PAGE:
Pepin the Short and Zachary – or – The Carolingians assume the title of king
In 768 Pepin the Short died. He was the Frankish Mayor of the Palace who had deposed officially the Merovingian mock kings.
Pepin the Short, 752-768. Denarius, Angers. Depeyrot 40. From auction Künker 205 no. 1394. Estimate: 5,000 euros.
His collaboration with Pope Zachary had enabled him to send Childerich III and his son Theoderich to a monastery and assume for the Carolingians the title of King.
Charles and Adrian I – or – The End of the Langobardic Kingdom
Pepin had prearranged the time after his death. According to Frankish law he divided his empire between his sons Charles and Carloman who, however, soon began to quarrel over daily matters. Then, suddenly the younger Carloman died aged only 20. He left behind two sons who, though, were too young to assume power.
Anonymous Lombardic issue from Pavia. Tremissis in the name of Mauricius Tiberius, seventh cent. Arslan 11var. Künker sale 205 (March 12 and 13, 2012), 1259. Estimate: 1,000 euros. The deformed inscription dates this coin after the first quarter of the seventh cent.
Therefore their mother fled with them to her father, Desiderius King of the Langobards. Naturally he did not wish his Frankish neighbours to reunite again under one single ruler. Thus Desiderius supported his grandchildren’s claims.
There was one option for making them king beyond argument: The Pope had to anoint them. But Adrian refused to cooperate. To Desiderius this offered good reason to raid his neighbour’s territories. And Pope Adrian acted according to the old saying: My enemy’s enemy is my friend. He sent messengers to Charles who of course did not miss this chance.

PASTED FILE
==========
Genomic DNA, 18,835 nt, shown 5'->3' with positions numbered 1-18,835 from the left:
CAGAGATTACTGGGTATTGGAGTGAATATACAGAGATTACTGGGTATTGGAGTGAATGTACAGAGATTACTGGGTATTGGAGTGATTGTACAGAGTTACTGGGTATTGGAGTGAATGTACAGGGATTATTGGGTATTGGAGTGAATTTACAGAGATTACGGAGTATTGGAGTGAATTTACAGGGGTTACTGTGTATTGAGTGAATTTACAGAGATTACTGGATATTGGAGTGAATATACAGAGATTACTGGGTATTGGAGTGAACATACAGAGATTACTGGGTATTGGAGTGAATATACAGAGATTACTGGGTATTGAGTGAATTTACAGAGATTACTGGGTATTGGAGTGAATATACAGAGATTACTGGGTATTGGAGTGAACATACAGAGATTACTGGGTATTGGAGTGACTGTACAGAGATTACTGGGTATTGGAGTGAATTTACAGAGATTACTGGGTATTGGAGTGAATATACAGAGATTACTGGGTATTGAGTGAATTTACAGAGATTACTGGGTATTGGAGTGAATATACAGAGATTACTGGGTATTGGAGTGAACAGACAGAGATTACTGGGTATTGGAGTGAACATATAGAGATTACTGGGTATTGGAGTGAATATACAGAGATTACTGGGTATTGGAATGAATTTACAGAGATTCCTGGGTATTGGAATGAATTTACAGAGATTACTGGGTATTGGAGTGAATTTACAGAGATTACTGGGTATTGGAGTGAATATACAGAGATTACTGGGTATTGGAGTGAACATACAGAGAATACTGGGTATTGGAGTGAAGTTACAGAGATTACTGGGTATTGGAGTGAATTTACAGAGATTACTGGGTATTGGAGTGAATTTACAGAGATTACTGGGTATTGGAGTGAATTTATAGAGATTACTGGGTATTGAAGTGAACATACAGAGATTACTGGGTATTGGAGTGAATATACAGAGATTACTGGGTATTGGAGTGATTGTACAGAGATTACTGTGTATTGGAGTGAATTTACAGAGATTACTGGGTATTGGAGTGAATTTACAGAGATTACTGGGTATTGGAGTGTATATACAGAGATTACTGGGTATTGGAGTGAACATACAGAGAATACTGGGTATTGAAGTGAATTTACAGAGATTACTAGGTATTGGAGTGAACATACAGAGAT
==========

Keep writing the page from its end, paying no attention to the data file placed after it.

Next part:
In the summer of 773 Charles gathered his army not far away from Geneva. In two divisions they marched to Italy. Hence they managed to attack the Langobardic army from behind while the Langobards had tried to block the enemy’s way. Desiderius seeked shelter in Pavia, a very strongly defended city, nearly impregnable with the instruments of that time. Thus Charles had no alternative but to starve out the inhabitants. It took nine months to do so. In the meantime Charles went on to Rom, renewed the alliance with the papacy, and returned to the north just in time to accept the capitulation on 4 June 774. This was the end of the Langobardic empire.
The Langobardic crown. Copper plate engraving by Nicolaus Seelaender (1716). Source: Wikipedia.
Charles took the title “King of the Langobards” and banished Desiderius to a Frankish monastery. To build up a broad power basis for Charles’ second campaign into the south he appointed to masters of the new territories Frankish, Alemannic and Burgundian noblemen.
By the way, this campaign constituted an enormous change to the papacy: The Pope won great territories in central Italy. And to show clearly the realignment of policy henceforth all Papal documents were no longer dated following the Eastern Roman emperor but according to the rule of the new patron, the Frankish king Charles.
Charles and Leo III – or – Christmas, 800
On 25 April 799 a group of Roman noblemen assaulted Pope Leo III. If we follow the narration of the Liber pontificalis the assaulters dragged him to the ground, put out his eyes and cut out his tongue keeping him prisoner in a monastery later on. But there Leo III recovered miraculously; he was able to escape with assistance of his chamberlain Albinus climbing over a wall with a rope. Actually, these records cannot claim complete historicity. There are indications that opponents to Leo III instituted impeachment proceedings against him because of adultery and perjury deposing him in the end.
Anyway, Leo saw no other ally than Charles. The Frankish ruler was the only one who commanded sufficient power to put down the rebellion against Leo. So there was nothing else for it but to go to the Franks.
Charlemagne, 768-814. Denarius, Tours (Saint Martin). Depeyrot – (cf. 1051). Künker sale 205 (March 12 and 13, 2012), 1402. The abbey of St Martin in Tours was headed by Alcuin, one of the most prominent collaborators of Charlemagne. Thanks to his letters we know some details about the background of the “Leo III affair”.